Yucca man accused of murder to challenge witness testimony
A man accused of first degree murder, first degree burglary and auto theft will next week challenge witness testimony in the case against him prior to his Dec. 11 trial date.
According to the Mohave County Sheriff’s Office, 24-year-old Buddy O’Brian Wallace stopped in a Yucca neighborhood on Oct. 11, 2015, to ask for directions, and met witness Don Guthrie. He allegedly asked where he could find the home of John McCarty, to which Guthrie provided directions. McCarty was found the following day, the victim of a fatal stabbing in his home. The victim’s truck was found near a set of railroad tracks miles from the crime scene later that day, deputies said.
When deputies arrived at McCarty’s residence, Guthrie approached them and recounted his alleged encounter with Wallace. Based on Guthrie’s description, deputies asked the witness to attempt to identify the man he spoke to with a series of eight photographs. According to deputies, Guthrie positively identified Wallace as the man he encountered.
Guthrie’s testimony will be challenged in a Dec. 5 court proceeding known as a Dessureault hearing, where Mohave County Superior Court Judge Rick Lambert is expected to decide whether identification measures taken by law enforcement were “unduly suggestive.” If Lambert decides such was the case, Guthrie’s testimony and alleged identification of Wallace will not be heard at Wallace’s trial.
“The photographs used in the lineup were unduly suggestive and taint any identification made by Don Guthrie,” said attorney Bradlee Rideout, of Lake Havasu City-based Rideout Law in his motion to suppress Guthrie’s testimony. “The photographs of individuals in the lineup have two things in common: All the individuals are male, and all the individuals are wearing glasses.”
In the photograph allegedly used to identify Wallace, the defendant bore distinctive markings beneath his right eye, a feature not shared by any other person who appeared in the photo lineup. Wallace was also one of only two such people in the lineup who wore facial hair on their chin, lip, cheeks and neck, Rideout said.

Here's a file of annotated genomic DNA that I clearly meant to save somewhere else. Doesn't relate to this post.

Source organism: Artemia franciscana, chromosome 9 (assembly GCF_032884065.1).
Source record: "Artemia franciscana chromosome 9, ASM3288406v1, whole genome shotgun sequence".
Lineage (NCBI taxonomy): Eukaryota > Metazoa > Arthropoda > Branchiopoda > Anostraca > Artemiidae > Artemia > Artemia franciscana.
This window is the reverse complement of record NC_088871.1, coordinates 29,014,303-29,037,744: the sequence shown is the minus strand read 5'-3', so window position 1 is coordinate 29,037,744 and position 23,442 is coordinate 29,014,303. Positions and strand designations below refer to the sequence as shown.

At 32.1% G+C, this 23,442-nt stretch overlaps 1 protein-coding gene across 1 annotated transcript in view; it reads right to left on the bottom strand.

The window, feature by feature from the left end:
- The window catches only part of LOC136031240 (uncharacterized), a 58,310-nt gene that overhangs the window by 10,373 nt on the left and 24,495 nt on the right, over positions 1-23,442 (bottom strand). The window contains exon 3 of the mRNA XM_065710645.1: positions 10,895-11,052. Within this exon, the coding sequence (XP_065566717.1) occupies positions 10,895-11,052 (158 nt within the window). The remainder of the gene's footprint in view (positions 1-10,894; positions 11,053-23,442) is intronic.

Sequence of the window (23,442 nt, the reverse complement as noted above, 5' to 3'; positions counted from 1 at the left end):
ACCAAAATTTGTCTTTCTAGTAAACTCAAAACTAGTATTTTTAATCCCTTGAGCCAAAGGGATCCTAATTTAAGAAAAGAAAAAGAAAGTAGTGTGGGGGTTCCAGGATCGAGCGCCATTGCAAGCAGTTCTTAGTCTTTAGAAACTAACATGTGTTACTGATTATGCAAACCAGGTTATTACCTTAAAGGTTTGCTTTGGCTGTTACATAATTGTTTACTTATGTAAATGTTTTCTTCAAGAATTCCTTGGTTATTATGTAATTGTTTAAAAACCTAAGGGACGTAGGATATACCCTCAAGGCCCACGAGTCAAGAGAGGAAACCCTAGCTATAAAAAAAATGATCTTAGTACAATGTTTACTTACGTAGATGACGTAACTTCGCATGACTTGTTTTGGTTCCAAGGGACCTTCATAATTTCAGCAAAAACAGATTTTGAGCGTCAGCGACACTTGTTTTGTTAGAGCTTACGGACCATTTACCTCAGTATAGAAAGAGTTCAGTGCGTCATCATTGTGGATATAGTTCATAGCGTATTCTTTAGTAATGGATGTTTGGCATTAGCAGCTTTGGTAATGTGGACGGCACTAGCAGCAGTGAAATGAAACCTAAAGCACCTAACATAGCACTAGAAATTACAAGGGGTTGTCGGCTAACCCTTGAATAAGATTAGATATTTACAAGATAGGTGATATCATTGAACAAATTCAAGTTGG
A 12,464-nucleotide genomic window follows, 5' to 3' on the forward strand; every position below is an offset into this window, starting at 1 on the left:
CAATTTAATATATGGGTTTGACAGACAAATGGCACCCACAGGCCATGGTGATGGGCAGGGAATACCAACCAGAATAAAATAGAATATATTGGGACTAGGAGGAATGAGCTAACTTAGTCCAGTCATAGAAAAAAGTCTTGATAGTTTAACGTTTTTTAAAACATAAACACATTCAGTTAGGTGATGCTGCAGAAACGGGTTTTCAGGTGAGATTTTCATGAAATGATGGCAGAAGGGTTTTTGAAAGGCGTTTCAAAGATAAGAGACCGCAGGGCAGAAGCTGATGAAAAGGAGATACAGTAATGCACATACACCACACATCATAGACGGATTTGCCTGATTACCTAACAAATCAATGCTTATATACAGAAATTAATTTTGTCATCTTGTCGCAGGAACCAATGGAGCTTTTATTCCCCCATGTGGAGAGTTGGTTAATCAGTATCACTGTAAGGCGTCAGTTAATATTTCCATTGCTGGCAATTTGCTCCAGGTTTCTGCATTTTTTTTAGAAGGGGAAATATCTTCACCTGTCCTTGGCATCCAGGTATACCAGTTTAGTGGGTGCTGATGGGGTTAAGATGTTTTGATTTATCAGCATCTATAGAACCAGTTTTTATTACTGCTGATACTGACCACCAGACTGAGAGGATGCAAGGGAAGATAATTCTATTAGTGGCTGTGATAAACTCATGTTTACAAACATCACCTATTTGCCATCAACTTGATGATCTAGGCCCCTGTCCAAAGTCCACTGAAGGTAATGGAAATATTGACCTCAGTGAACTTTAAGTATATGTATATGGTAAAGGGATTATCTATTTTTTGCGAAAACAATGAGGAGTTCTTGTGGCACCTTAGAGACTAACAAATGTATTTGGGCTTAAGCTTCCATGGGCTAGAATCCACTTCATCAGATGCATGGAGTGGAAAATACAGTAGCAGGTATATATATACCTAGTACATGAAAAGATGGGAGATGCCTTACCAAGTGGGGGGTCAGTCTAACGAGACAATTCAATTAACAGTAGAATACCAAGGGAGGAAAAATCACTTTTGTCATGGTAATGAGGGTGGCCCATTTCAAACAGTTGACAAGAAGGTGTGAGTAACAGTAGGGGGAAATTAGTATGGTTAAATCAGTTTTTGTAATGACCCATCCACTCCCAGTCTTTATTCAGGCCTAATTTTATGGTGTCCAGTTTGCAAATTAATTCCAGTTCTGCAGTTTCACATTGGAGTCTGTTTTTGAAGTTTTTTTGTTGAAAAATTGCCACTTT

According to Mohave County Deputy Attorney Rod Albright, however, Guthrie’s alleged identification of Wallace isn’t in question. “It’s a non-issue,” Albright said. “Guthrie has known Wallace since he was a kid. He didn’t need a lineup to identify Wallace.”
Guthrie’s testimony was only one piece in the case against Wallace, according to prosecutors. After a search of Wallace’s home, deputies located him at a Havasu business four days after McCarty’s body was discovered. According to prosecutors, Wallace admitted to deputies that he was in McCarty’s home on Oct. 12, 2015.
Wallace and McCarty were acquaintances, according to the Sheriff’s report, but the details of their relationship were not disclosed. The murder weapon was never located.
According to the Sheriff’s Office, Wallace confessed to the crime during an interview with detectives. According to statements by Rideout, however, Wallace was behaving with diminished mental capacity due to hunger and exhaustion during questioning.
However, Albright says the presiding judge has already ruled Wallace’s confession to be admissible in court. “I still have that to show the jury,” Albright said Wednesday.
If Wallace is convicted on the charge of first degree murder, he could be sentenced to life in prison, with the possibility of supervised release after 25 years.